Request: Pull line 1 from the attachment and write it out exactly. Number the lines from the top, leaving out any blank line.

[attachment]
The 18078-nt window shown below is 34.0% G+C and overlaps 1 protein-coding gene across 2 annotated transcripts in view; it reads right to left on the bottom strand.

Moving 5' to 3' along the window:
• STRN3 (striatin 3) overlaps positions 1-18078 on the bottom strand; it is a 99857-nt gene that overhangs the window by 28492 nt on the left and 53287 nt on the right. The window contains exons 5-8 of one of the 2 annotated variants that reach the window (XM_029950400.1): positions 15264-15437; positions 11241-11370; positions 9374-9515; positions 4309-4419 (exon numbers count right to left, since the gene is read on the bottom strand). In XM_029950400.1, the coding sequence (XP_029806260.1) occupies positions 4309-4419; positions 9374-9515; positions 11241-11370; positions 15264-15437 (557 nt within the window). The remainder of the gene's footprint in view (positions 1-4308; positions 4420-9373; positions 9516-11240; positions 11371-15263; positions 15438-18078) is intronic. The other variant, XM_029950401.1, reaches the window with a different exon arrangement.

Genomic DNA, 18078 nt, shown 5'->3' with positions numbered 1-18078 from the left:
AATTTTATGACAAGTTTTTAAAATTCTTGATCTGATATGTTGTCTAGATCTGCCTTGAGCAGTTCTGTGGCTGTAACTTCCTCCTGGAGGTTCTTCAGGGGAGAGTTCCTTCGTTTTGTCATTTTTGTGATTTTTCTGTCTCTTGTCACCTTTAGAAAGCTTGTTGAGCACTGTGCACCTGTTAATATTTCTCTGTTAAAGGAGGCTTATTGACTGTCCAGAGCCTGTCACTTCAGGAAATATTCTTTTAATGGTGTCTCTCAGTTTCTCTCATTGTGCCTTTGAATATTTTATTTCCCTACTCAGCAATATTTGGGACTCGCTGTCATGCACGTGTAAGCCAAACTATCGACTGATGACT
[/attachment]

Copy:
The 18078-nt window shown below is 34.0% G+C and overlaps 1 protein-coding gene across 2 annotated transcripts in view; it reads right to left on the bottom strand.